Jonathan Edwards believed the preacher is charged with a sacred duty: to communicate the awe of the Word. When the Word is so preached, listeners often “tremble at God’s word” (Isa. 66:2)—they find it “piercing, awful, and tremendous,” Edwards noted, and their hearts melt before it. “The Word in its powerful efficacy”—in mortifying sin and converting people to Christ—“does . . . cut the soul asunder.” As he wrote in the “Blank Bible”:
Lightning and thunder is a very lively image of the word of God. . . . ‘Tis exceeding quick, and exceeding piercing, and powerful to break in pieces, and scorch, and dissolve, and is full of majesty.
For Edwards, the effects of the Word can be felt by anyone whenever the Word is opened—which has significant ramifications for preachers and for preaching. Let’s consider Edwards’s counsel for preachers and its ongoing implications today.
To Spark Godly Tremors
To some, the Word brings joy and fulfillment since it speaks the truths of salvation. To others, it terrifies since it lays bare their sin and the coming reality of God’s judgment. Trembling at the Word, then, could stem from either fear or sweet delight in the things of God.
To tremble at the Word isn’t to exhibit simple fanaticism or emotionalism. To help students identify God’s work amid the fervor of revival and distinguish it from Satan’s counterfeits, Edwards encouraged listeners to ground spiritual passion in biblical truth: “That spirit that operates in such a manner, as to cause in men a greater regard to the Holy Scriptures, and establishes them more in their truth and divinity, is certainly the Spirit of God.” Understanding the text is essential. Yet even in studying Scripture and preparing sermons, the preacher should be confronted by its beauty.
The best preaching is a public demonstration that the preacher himself has been enthralled by the Word. This kind of preaching fulfills that sacred duty to communicate what is divine about the Word.
And so preachers should do all they can, in Edwards’s estimation, to arouse godly tremors in the saints. To be sure, “impressing divine things on the hearts and affections of men” is one of the main reasons God ordained the preaching of the Word. Giving Christians good commentaries or theological works is not enough. While these may provide “a good doctrinal or speculative understanding” of the Bible, yet they “have not an equal tendency to impress [it] on men’s hearts and affections.”
To Thrill the Saints
While Edwards believed the Word’s power can penetrate all its hearers, he also believed the Christian is especially affected by it. Revelation “is a sweet sort of knowledge” to the believer:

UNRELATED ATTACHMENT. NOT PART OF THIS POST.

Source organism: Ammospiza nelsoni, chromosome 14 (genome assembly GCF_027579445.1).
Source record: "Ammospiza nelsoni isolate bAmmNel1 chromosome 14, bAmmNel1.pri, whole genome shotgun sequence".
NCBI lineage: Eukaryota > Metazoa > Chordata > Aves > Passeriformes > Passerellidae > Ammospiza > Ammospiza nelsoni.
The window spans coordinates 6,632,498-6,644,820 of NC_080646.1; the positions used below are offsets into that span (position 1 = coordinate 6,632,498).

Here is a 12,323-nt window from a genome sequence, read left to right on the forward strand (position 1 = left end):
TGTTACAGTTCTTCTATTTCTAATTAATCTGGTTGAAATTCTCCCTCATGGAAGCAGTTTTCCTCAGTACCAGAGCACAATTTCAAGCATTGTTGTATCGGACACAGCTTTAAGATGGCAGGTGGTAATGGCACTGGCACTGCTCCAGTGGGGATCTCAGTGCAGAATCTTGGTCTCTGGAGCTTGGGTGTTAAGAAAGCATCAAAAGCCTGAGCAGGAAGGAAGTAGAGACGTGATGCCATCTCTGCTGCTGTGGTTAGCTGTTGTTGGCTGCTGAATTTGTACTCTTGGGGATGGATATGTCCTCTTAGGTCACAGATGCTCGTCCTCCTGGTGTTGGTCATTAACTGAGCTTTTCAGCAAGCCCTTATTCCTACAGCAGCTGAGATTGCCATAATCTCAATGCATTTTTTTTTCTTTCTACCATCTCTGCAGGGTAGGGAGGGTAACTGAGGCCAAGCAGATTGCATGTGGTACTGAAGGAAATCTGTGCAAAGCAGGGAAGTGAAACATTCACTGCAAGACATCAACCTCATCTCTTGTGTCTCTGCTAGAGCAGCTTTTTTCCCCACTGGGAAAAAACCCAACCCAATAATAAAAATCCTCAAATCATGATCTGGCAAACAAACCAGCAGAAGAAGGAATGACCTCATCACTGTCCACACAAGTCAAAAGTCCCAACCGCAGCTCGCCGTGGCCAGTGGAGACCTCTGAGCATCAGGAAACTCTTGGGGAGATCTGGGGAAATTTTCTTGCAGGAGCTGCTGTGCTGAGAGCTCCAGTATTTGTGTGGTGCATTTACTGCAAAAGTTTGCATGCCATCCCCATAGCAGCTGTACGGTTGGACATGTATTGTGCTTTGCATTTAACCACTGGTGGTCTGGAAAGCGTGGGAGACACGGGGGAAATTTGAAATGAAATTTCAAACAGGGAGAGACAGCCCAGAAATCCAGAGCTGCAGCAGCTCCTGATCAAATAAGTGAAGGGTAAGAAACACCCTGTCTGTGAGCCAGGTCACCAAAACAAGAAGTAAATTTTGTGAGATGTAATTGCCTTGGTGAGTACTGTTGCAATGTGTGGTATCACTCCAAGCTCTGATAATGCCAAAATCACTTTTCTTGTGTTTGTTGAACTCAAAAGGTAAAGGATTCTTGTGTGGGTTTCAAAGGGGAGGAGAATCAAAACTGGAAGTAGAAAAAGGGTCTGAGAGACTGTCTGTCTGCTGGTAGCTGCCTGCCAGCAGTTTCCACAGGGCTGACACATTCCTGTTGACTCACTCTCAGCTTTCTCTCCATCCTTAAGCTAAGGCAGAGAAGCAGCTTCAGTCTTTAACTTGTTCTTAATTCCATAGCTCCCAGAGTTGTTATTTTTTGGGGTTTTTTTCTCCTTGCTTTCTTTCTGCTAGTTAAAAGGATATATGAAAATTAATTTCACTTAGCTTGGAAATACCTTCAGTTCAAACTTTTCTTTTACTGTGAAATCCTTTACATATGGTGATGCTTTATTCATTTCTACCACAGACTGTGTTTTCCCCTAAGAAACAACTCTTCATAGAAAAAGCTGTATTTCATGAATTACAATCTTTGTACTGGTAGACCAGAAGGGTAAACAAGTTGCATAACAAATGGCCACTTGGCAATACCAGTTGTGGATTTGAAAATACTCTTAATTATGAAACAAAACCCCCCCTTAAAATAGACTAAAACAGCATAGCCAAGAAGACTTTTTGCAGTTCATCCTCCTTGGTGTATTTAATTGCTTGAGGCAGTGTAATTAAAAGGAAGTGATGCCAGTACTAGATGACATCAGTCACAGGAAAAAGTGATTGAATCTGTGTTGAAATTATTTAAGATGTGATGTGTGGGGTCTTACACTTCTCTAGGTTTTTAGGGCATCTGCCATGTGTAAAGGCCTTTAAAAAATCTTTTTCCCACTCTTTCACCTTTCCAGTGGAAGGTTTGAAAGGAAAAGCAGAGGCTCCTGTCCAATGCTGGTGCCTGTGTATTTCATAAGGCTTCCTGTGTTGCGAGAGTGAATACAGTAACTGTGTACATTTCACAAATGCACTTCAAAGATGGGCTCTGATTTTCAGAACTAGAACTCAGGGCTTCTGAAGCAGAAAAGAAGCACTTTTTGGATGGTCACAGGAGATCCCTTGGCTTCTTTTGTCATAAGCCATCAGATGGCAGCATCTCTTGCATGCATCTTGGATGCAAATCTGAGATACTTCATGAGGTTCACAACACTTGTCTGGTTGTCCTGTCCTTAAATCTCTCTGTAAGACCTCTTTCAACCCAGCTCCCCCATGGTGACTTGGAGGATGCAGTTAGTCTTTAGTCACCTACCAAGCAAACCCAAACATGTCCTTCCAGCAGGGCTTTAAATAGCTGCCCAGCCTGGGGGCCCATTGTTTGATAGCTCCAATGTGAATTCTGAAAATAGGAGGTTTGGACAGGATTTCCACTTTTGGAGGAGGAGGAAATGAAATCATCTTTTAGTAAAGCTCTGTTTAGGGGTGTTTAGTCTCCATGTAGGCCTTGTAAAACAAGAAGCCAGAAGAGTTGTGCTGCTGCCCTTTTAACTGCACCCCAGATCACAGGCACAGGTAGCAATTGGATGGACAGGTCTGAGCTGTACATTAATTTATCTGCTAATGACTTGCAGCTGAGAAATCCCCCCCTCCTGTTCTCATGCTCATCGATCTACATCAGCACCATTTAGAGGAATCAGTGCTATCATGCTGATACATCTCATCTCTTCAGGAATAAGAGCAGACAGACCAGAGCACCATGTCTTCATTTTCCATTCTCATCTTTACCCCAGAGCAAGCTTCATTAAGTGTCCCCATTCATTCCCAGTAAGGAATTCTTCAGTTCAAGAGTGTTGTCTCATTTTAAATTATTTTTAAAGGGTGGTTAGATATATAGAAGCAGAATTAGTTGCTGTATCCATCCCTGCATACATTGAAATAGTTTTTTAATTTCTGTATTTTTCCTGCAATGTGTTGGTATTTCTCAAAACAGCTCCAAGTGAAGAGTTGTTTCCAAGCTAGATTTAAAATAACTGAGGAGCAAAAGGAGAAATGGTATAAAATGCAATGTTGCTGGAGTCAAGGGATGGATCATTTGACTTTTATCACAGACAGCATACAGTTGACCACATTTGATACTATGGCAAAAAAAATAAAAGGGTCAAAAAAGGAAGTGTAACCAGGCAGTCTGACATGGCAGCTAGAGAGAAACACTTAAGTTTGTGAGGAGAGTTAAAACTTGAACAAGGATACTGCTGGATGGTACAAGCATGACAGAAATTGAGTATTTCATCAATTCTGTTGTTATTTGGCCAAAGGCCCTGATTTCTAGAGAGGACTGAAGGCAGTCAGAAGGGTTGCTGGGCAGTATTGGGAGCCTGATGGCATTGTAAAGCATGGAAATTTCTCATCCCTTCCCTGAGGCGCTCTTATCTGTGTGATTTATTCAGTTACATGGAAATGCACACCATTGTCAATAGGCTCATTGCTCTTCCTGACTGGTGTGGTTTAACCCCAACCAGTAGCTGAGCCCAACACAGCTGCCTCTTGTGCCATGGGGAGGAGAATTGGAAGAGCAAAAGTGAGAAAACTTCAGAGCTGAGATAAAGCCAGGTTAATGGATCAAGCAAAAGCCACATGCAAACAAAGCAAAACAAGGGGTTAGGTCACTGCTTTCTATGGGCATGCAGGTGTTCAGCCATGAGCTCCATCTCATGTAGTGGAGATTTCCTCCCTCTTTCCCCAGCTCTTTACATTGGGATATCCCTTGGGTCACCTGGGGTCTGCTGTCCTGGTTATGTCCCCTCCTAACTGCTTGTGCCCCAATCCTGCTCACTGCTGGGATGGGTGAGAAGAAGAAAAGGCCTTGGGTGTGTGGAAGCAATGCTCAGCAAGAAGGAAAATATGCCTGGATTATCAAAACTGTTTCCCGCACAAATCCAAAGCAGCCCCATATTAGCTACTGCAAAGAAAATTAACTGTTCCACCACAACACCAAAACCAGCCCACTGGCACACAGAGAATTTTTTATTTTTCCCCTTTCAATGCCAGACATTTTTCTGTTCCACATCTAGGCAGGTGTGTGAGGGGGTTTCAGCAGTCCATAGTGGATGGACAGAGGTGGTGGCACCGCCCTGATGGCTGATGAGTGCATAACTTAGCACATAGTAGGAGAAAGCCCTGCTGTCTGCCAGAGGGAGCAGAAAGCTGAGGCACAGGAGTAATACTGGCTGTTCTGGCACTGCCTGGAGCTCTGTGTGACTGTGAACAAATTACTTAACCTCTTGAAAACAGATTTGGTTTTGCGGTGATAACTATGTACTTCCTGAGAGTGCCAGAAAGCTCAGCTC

He loves to view and behold the things of . . . God; they are to him the most pleasing and beautiful objects in the world. He can never satisfy his eyes with looking on them, because he beholds them as certain truths and as things of all the most excellent.
When Edwards’s congregation experienced revival in 1735, one consequence was that they grew to love God’s Word even more. Edwards wrote:
Their esteem of the holy Scriptures is exceedingly increased. . . . There have been some instances of persons that by only an accidental sight of the Bible, have been as much moved . . . as a lover by the sight of his sweetheart.
Scripture is sublime to the Christian; he can’t get his fill. The written Word, whether read or heard, is a unique source whereby the beauty of salvation through Jesus Christ continually appears. Edwards testified frequently that Word and Spirit do in fact enthrall the twice-born.
“Persons after their conversion often speak of things of religion as seeming new to them,” he noted. “It seems to them they never heard preaching before; that the Bible is a new book: they find there new chapters, new psalms, new histories, because they see them in a new light.”
Still True Today
The preaching of the Word should cut through human hearts and make them tremble, Edwards thought. For believers in Jesus, the Word thrills them as they’re awakened to its life-giving glory.
In a time and situation far removed from his, these truths still stand. Scripture still remains divine. It still cuts the soul asunder. It still keeps “impressing divine things on the hearts and affections of men.”
And it has not ceased to enthrall the twice-born.
This article is adapted from Douglas Sweeney’s latest book, Edwards the Exegete: Biblical Interpretation and Anglo-Protestant Culture on the Edge of the Enlightenment (Oxford University Press, 2016).